The Miami Hurricanes wide receiver room is coached by offensive coordinator Josh Gattis. Gattis comes to the new Miami staff (not to be mistaken for The New Miami) from the College Football Playoff’s Michigan Wolverines. Gattis, a former Wake Forest Demon Deacon, has now worked for Nick Saban, Jim Harbaugh, Mario Cristobal, and James Franklin in his fast-rising coaching career.
The WR room was clearly the worst offensive group in the ‘Canes 2022 spring game. Xavier Restrepo looked good, everyone else failed to stand out. Miami will sorely miss Charleston Rambo and Mike Harley in ‘22. That combo, now both in the NFL, combined to haul in over 1,600 receiving yards and 12 TD’s last season.
In ‘21, Restrepo caught 24 balls for 373 yards and two scores. The only returning wide receiver to catch more balls than Restrepo is Key’Shawn Smith. Smith is a six-foot-one, 182 pounder out of California. In ‘21, Smith caught 26 balls with three going for TD’s.
Sophomore Breshard Smith, out of Miami Palmetto, averaged 14.2 yards per catch with two TD’s of his own. The speedy Jacolby George averaged 26.1 yards per catch with a score on only seven catches last season. Romello Brinson, a sophomore out of Miami Northwestern, caught a touchdown in ‘21 as well.
The WR room has a ton of potential with Michael Redding III, and Clemson transfer Frank Ladson, Jr. also in the mix. Ladson Jr. and Redding add size to the ‘Canes receivers at six-foot-three and six-foot-two, respectively. Ladson Jr. has six career touchdowns from his time as a Clemson Tiger.
Outside WR: F. Ladson, R. Brinson or M. Redding
Outside WR: K. Smith, B. Smith or M. Redding
Inside WR: X. Restrepo, J. George
At only five-foot-ten and under 200 pounds, Restrepo is best served at inside receiver. The jam techniques being used at the college level have improved immensely in recent years and getting him off the line can help with separation. Use mini motion to keep the cornerback and nickel guessing on the route, and which WR is going in and which is going out.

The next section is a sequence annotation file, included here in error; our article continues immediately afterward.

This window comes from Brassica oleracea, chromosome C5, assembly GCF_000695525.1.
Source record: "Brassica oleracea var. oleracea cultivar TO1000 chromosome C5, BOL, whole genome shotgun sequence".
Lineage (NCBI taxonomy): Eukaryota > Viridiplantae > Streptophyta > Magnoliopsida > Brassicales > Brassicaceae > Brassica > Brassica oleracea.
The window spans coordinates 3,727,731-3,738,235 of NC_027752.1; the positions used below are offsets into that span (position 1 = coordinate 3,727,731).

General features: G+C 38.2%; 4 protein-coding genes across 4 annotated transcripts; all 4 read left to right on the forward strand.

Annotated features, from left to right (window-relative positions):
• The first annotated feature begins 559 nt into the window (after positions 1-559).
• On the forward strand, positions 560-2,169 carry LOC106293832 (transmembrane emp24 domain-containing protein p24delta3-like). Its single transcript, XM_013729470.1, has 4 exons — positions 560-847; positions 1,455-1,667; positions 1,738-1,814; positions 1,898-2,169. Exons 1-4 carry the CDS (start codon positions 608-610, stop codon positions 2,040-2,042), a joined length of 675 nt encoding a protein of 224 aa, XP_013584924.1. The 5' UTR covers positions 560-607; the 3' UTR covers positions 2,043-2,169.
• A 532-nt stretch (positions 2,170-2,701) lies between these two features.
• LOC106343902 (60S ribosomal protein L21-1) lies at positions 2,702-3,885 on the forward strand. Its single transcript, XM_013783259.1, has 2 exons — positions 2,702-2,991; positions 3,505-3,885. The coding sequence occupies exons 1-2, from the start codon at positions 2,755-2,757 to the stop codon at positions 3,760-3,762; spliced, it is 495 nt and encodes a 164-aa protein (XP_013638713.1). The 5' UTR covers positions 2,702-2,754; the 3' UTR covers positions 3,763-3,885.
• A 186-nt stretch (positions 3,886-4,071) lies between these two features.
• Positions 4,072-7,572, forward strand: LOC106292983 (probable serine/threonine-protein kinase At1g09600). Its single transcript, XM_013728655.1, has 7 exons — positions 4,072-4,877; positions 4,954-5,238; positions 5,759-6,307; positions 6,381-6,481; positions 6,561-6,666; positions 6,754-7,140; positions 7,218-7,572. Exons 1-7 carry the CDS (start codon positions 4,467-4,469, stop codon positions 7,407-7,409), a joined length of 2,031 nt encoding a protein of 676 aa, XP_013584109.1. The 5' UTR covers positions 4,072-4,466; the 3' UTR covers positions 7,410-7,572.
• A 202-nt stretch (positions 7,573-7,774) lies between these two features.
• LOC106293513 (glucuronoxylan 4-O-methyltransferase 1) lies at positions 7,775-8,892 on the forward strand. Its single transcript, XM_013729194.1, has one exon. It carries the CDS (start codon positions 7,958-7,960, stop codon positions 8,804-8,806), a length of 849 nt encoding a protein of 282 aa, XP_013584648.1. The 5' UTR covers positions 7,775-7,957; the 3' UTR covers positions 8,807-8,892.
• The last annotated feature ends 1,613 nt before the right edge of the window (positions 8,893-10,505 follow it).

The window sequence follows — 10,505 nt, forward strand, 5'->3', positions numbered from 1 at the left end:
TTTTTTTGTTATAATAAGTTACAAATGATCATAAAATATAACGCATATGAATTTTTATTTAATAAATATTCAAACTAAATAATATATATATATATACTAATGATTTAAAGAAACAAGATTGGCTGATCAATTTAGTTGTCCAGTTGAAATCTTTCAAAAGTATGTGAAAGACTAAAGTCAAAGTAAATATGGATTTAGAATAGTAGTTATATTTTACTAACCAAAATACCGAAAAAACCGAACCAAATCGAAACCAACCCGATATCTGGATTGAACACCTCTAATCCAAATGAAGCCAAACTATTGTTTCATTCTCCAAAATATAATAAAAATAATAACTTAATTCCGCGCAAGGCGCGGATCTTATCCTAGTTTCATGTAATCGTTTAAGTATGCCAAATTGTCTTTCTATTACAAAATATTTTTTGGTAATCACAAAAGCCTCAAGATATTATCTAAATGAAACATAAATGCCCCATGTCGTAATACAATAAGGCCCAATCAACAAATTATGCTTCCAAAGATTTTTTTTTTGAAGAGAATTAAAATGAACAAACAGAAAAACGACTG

Ladson (A tape of almost 8 minutes of Ladson vs. UGA in ‘21) gets the nod at one OR position because he’s been coached up by a high level staff at Clemson and has the size the WR room needs. Key’Shawn Smith has playmaking ability and some size, too. He catches the ball in his hands, not up against his body, which is a nice plus as well.
George will get rub doing certain things like running fades, screens, and jet sweeps. It’s hard to keep a guy with that much speed off the field, even if it hasn’t turned into constant production just yet.
X. Restrepo: 800 yards, six TD’s
K. Smith: 700 yards, five TD’s
F. Ladson: 500 yards, five TD’s
J. George: 400 yards, four TD’s (one rushing)
B. Smith: 350 yards, two TD’s
R. Brinson: 200 yards, one TD
The biggest benefit to the WR room is having a clear number one starter in Tyler Van Dyke at quarterback. This allows for a comfort zone in timing, spin, and ball placement. Van Dyke drops corner routes in like no one else and that ball placement is important for receivers. The timing and rhythm with a QB matters, too.
Last season, Van Dyke was bailed out a few time on risky throws by Key Smith against Pitt, and at times by Restrepo (including one in the spring game) and without a doubt Rambo who showed great in-game vertical ability on high balls.
With the offense having three solid pass catching tight ends, and a couple of backs who can catch as well, the WR’s may not have to be as vital as in ‘21. Restrepo is bound to have a big season, and I think Van Dyke will spread the ball around to Ladson, Key Smith, and George.
This group could’ve used a transfer to spark competition but it wasn’t meant to be. Now Coach Gattis will have to coach the group up in order for Miami to play for the ACC Championship in Charlotte in December.